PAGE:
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The effect of providing lipid-based nutrient supplements on morbidity in rural Malawian infants and young children: a randomized controlled trial

  • Jaden Bendabenda (a1) (a2), Lotta Alho (a1), Ulla Ashorn (a1), Yin Bun Cheung (a3), Kathryn G Dewey (a4), Stephen A Vosti (a5), John Phuka (a2), Kenneth Maleta (a2) and Per Ashorn (a1) (a6)...
Abstract Objective

Safety of home fortificants in children is uncertain in areas where infections are common. We tested the hypothesis that provision of lipid-based nutrient supplements (LNS) containing Fe does not increase infectious morbidity in children.


Randomized controlled trial. Infants were randomised to receive 10, 20 or 40 g LNS/d; or no supplement until age 18 months. All LNS contained 6 mg Fe/d. Morbidity outcomes (serious adverse events, non-scheduled visits and guardian-reported morbidity episodes) were compared between control and intervention groups using a non-inferiority margin of 20 %.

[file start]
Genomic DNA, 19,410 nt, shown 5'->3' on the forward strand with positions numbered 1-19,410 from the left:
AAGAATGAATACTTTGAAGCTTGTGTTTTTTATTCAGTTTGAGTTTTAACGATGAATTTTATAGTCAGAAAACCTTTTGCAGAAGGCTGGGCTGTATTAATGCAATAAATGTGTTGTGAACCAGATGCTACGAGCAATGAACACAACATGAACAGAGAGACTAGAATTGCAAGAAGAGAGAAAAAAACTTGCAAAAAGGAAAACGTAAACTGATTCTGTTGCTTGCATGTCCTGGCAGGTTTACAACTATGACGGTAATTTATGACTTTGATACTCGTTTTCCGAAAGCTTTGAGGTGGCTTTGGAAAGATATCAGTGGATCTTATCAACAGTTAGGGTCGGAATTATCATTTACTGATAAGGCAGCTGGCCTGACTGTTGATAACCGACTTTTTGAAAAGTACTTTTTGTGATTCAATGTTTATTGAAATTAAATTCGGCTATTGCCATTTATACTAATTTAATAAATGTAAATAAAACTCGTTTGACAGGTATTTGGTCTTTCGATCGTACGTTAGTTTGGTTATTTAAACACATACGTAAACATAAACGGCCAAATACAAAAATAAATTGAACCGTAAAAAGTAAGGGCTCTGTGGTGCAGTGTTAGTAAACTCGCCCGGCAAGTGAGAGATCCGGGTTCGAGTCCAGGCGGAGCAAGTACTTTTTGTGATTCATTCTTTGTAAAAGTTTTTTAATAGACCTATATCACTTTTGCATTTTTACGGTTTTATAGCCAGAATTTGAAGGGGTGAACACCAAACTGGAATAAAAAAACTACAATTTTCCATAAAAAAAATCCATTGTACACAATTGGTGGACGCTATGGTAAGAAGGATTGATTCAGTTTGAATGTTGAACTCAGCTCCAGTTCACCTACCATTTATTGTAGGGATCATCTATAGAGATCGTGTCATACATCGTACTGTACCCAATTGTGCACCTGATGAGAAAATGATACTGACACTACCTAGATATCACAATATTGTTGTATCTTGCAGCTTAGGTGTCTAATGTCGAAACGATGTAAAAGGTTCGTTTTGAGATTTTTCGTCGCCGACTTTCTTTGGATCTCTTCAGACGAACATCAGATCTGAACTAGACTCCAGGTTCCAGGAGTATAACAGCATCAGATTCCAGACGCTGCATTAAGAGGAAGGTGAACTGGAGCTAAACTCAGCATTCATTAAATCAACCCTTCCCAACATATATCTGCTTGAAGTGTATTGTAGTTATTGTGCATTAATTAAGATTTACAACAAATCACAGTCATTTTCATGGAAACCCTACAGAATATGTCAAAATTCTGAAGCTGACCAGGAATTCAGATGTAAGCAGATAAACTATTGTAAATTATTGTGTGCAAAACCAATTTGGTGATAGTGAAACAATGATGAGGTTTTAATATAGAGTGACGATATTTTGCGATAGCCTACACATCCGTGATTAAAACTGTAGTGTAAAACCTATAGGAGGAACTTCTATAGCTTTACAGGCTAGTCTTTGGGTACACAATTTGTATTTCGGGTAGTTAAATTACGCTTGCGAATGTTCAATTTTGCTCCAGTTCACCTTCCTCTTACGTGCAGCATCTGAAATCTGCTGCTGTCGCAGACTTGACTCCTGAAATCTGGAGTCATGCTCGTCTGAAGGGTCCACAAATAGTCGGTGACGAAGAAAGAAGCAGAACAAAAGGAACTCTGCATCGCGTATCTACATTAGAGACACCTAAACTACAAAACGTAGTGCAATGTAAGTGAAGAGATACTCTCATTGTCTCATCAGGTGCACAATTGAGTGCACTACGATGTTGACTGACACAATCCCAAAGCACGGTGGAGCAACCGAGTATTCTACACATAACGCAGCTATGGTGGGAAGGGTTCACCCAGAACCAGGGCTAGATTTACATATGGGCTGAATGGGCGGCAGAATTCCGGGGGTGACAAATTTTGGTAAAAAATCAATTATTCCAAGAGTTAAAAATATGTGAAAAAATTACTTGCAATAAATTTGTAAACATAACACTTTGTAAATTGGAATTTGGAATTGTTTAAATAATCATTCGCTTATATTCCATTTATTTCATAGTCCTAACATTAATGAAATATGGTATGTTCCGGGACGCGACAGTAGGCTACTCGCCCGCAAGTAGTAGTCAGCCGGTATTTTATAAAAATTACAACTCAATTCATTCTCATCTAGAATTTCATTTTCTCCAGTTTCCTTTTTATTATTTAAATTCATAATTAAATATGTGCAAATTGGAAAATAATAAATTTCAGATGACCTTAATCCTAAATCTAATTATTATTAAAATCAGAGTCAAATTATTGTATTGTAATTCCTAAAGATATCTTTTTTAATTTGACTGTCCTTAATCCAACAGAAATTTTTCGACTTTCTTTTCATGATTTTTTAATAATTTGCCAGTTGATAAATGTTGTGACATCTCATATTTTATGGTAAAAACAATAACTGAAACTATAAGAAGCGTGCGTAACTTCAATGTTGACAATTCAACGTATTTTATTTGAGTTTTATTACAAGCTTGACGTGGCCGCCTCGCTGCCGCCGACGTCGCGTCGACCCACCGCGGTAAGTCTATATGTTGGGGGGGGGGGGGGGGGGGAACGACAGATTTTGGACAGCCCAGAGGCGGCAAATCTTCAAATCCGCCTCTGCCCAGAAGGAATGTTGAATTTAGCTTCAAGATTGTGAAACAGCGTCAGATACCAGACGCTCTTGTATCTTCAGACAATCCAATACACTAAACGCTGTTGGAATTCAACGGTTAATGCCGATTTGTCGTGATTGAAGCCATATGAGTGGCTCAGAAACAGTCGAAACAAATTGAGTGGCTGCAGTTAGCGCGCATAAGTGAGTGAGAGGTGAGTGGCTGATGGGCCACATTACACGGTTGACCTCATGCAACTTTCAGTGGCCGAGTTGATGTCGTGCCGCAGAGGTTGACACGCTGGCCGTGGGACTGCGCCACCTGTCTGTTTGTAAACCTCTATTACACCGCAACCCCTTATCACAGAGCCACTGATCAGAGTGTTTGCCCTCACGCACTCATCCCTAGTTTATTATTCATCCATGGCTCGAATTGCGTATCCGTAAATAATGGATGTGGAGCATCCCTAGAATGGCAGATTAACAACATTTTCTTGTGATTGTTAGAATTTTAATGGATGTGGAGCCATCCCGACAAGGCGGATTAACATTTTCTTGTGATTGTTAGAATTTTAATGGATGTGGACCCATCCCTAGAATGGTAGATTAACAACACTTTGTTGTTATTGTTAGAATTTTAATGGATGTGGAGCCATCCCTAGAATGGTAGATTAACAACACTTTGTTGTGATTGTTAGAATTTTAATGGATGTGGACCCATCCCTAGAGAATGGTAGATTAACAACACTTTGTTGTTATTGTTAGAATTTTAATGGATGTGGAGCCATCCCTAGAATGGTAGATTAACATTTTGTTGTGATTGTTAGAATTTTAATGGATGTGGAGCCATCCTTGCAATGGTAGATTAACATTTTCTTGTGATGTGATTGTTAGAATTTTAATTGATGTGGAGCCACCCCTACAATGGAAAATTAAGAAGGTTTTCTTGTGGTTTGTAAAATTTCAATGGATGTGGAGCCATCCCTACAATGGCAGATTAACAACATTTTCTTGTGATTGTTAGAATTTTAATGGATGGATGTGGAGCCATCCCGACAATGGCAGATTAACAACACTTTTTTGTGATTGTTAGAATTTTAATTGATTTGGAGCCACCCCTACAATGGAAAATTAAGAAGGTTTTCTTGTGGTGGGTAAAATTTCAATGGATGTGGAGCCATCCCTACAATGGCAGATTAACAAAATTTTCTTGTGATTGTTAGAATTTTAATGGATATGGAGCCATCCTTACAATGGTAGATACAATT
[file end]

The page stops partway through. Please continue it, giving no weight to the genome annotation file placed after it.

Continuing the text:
Namwera and Mangochi catchment areas in rural Malawi.


Infants aged 6 months (n 1932).


The enrolled 1932 infants contributed 1306 child-years of follow-up. Baseline characteristics were similar across groups. Compared with the control group, the relative risk (95 % CI) of serious adverse events was 0·71 (0·48, 1·07), 0·67 (0·48, 0·95) and 0·91 (0·66, 1·25) in 10, 20 and 40 g LNS/d groups, respectively. The incidence rate ratio (95 % CI) of non-scheduled visits due to malaria was 1·10 (0·88, 1·37), 1·08 (0·89, 1·31) and 1·21 (1·00, 1·46), and of guardian-reported morbidity episodes was 1·04 (0·96, 1·11), 1·03 (0·97, 1·10) and 1·04 (0·97, 1·10), in the respective LNS groups.


Provision of 10 and 20 g LNS/d containing 6 mg Fe/d did not increase morbidity in the children. Provision of 40 g LNS/d did not affect guardian-reported illness episodes but may have increased malaria-related non-scheduled visits.

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